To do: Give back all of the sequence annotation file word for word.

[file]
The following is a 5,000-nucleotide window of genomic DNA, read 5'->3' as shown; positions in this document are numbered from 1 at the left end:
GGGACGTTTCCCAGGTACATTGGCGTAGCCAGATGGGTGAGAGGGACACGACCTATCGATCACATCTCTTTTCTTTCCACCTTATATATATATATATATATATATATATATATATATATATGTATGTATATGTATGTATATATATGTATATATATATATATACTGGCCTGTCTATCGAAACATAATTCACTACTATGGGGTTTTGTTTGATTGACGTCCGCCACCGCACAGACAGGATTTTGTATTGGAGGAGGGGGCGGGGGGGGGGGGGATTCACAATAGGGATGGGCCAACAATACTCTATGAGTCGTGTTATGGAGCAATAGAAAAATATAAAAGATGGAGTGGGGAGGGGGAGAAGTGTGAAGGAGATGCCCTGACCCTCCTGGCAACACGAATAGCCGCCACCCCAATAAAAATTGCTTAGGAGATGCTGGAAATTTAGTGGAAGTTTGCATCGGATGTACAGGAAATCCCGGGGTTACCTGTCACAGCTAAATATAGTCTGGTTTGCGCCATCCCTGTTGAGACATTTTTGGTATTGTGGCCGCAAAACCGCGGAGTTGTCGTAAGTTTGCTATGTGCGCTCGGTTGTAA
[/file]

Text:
The following is a 5,000-nucleotide window of genomic DNA, read 5'->3' as shown; positions in this document are numbered from 1 at the left end:
GGGACGTTTCCCAGGTACATTGGCGTAGCCAGATGGGTGAGAGGGACACGACCTATCGATCACATCTCTTTTCTTTCCACCTTATATATATATATATATATATATATATATATATATATATGTATGTATATGTATGTATATATATGTATATATATATATATACTGGCCTGTCTATCGAAACATAATTCACTACTATGGGGTTTTGTTTGATTGACGTCCGCCACCGCACAGACAGGATTTTGTATTGGAGGAGGGGGCGGGGGGGGGGGGGATTCACAATAGGGATGGGCCAACAATACTCTATGAGTCGTGTTATGGAGCAATAGAAAAATATAAAAGATGGAGTGGGGAGGGGGAGAAGTGTGAAGGAGATGCCCTGACCCTCCTGGCAACACGAATAGCCGCCACCCCAATAAAAATTGCTTAGGAGATGCTGGAAATTTAGTGGAAGTTTGCATCGGATGTACAGGAAATCCCGGGGTTACCTGTCACAGCTAAATATAGTCTGGTTTGCGCCATCCCTGTTGAGACATTTTTGGTATTGTGGCCGCAAAACCGCGGAGTTGTCGTAAGTTTGCTATGTGCGCTCGGTTGTAA